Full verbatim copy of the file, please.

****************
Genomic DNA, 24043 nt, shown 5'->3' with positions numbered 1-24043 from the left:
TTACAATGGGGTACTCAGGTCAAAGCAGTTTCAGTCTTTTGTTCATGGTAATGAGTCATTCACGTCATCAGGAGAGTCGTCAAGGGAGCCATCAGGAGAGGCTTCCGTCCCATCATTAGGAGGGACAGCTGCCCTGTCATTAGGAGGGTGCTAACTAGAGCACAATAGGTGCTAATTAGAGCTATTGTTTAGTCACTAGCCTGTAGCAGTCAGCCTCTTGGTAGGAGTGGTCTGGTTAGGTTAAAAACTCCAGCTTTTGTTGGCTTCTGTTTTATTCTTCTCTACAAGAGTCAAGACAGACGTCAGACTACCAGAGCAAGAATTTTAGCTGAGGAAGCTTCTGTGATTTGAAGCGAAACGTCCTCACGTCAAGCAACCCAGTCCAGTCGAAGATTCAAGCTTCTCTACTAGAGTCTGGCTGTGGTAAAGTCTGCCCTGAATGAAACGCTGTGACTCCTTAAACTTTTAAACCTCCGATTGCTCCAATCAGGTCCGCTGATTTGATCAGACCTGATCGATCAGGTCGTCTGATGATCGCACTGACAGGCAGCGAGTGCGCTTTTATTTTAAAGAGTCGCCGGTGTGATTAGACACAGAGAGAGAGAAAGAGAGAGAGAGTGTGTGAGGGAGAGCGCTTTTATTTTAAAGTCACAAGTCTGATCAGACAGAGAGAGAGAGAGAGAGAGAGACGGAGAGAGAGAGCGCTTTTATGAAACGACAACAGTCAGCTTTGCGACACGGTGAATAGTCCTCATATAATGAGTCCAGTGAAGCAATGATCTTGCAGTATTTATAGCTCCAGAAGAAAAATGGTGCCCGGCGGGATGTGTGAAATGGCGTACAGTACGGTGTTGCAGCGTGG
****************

Genomic DNA, 24043 nt, shown 5'->3' with positions numbered 1-24043 from the left:
TTACAATGGGGTACTCAGGTCAAAGCAGTTTCAGTCTTTTGTTCATGGTAATGAGTCATTCACGTCATCAGGAGAGTCGTCAAGGGAGCCATCAGGAGAGGCTTCCGTCCCATCATTAGGAGGGACAGCTGCCCTGTCATTAGGAGGGTGCTAACTAGAGCACAATAGGTGCTAATTAGAGCTATTGTTTAGTCACTAGCCTGTAGCAGTCAGCCTCTTGGTAGGAGTGGTCTGGTTAGGTTAAAAACTCCAGCTTTTGTTGGCTTCTGTTTTATTCTTCTCTACAAGAGTCAAGACAGACGTCAGACTACCAGAGCAAGAATTTTAGCTGAGGAAGCTTCTGTGATTTGAAGCGAAACGTCCTCACGTCAAGCAACCCAGTCCAGTCGAAGATTCAAGCTTCTCTACTAGAGTCTGGCTGTGGTAAAGTCTGCCCTGAATGAAACGCTGTGACTCCTTAAACTTTTAAACCTCCGATTGCTCCAATCAGGTCCGCTGATTTGATCAGACCTGATCGATCAGGTCGTCTGATGATCGCACTGACAGGCAGCGAGTGCGCTTTTATTTTAAAGAGTCGCCGGTGTGATTAGACACAGAGAGAGAGAAAGAGAGAGAGAGTGTGTGAGGGAGAGCGCTTTTATTTTAAAGTCACAAGTCTGATCAGACAGAGAGAGAGAGAGAGAGAGAGACGGAGAGAGAGAGCGCTTTTATGAAACGACAACAGTCAGCTTTGCGACACGGTGAATAGTCCTCATATAATGAGTCCAGTGAAGCAATGATCTTGCAGTATTTATAGCTCCAGAAGAAAAATGGTGCCCGGCGGGATGTGTGAAATGGCGTACAGTACGGTGTTGCAGCGTGG